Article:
The University of Chicago said yesterday that it has not found vaginal or cervical cancer in follow-up examinations of daughters born to women who during pregnancy had been given DES pills in an experiment at the university's Chicago Lying-In Hospital in 1951 to 1952.
A spokesman reported this a day after three of the women filed a class-action damage suit against the university and Eli Lilly & Co., which had supplied the drug for a study that upset claims that it prevented miscarriages.
The plaintiffs said they had not been told that they were participants in an experiment. Two of them said they were told they were being given vitamin pills, not DES (diethylstilbestrol), an estrogen.
Researchers reported in 1971 that vaginal or cervical cancer had developed in a small proportion of the daughters of the estimated 1 million women who get DES across the country. Many DES daughters have an apparently benign but possibly precancercous cervical cellular formation. Some DES sons may have reproductive tract abnormalities.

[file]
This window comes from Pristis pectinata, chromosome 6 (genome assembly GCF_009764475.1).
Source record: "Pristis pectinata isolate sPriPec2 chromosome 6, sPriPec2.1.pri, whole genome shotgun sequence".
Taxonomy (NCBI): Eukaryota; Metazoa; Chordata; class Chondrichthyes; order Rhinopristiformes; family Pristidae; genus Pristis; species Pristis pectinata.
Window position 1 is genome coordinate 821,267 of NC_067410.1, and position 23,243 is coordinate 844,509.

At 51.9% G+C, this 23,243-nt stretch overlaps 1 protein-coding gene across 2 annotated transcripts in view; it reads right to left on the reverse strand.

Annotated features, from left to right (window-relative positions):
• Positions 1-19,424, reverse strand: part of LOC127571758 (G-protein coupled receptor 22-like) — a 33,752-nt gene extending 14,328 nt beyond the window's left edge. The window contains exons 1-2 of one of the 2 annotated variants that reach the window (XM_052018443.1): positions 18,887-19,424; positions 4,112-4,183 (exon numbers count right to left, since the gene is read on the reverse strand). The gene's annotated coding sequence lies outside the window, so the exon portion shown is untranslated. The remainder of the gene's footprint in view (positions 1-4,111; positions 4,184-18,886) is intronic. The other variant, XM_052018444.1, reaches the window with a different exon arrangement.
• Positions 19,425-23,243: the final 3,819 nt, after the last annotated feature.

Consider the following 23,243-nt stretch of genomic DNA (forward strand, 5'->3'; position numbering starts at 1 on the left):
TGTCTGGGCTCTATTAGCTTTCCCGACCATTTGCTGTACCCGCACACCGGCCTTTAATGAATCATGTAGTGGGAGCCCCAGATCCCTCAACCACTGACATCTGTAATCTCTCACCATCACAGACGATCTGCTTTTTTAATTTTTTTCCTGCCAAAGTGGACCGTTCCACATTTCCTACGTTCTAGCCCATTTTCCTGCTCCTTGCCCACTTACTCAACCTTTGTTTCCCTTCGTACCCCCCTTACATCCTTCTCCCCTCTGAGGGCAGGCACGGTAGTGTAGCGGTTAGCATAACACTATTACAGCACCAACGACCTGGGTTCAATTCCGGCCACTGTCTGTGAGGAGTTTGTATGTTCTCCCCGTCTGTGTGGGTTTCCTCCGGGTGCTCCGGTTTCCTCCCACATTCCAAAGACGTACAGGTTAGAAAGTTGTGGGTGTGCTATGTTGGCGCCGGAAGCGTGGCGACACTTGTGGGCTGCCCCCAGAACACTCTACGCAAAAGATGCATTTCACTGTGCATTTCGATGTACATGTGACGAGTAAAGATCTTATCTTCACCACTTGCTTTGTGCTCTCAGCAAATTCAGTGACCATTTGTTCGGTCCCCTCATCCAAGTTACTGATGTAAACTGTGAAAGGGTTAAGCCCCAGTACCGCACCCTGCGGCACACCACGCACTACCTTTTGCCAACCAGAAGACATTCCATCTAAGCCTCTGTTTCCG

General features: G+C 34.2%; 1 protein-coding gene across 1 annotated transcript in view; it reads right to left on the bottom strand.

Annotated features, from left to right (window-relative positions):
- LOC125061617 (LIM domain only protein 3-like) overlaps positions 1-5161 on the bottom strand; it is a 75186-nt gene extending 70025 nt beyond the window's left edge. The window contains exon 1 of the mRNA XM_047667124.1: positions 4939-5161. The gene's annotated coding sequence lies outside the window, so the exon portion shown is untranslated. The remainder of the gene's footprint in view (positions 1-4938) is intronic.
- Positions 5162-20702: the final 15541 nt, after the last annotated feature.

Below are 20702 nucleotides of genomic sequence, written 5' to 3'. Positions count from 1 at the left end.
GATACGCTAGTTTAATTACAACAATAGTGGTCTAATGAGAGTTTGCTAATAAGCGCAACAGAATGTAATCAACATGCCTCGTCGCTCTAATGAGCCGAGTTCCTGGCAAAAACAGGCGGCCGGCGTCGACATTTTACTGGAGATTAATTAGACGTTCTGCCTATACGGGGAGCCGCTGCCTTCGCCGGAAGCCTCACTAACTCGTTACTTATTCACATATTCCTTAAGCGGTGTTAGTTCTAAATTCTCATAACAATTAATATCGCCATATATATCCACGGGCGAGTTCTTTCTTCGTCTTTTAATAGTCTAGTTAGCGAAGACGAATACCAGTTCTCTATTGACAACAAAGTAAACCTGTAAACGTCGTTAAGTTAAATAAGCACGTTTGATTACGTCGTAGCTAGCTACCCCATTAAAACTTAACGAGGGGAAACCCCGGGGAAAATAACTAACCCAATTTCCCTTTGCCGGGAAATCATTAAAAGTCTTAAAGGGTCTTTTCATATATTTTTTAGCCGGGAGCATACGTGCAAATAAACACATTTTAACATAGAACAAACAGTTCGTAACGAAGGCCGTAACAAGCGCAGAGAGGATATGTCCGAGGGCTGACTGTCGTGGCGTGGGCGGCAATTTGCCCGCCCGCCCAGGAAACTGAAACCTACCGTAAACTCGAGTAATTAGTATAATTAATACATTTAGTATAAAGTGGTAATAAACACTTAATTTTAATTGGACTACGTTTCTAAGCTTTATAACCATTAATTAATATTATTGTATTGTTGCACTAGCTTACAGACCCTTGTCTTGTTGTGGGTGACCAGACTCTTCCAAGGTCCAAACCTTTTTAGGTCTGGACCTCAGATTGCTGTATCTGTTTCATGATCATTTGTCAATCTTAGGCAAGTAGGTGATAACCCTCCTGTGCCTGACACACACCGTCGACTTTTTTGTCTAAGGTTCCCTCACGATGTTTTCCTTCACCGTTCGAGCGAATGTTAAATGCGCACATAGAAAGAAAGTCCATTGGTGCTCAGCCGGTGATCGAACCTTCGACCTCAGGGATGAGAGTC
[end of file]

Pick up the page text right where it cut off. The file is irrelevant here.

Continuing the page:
The lawsuit, filed by lawyers for Ralph Nader's Public Citizen, Inc., said the university's experiment involved 1,081 women who got DES and an equal number who got dummy pills. The university said its records listed 840 on DES and 800 on a placebo. The discrepancy is thus far unexplained.
The university said that with the aid of a National Institutes of Health grant, it has been able to trace and examine, or have physicians elsewhere examine, 1,250 male and female offspring of DES mothers. No one knows how many more offspring there may be. One plaintiff, Assistant Secretary of State Patsy T. Monk, was not contacted by the university unitl early last year.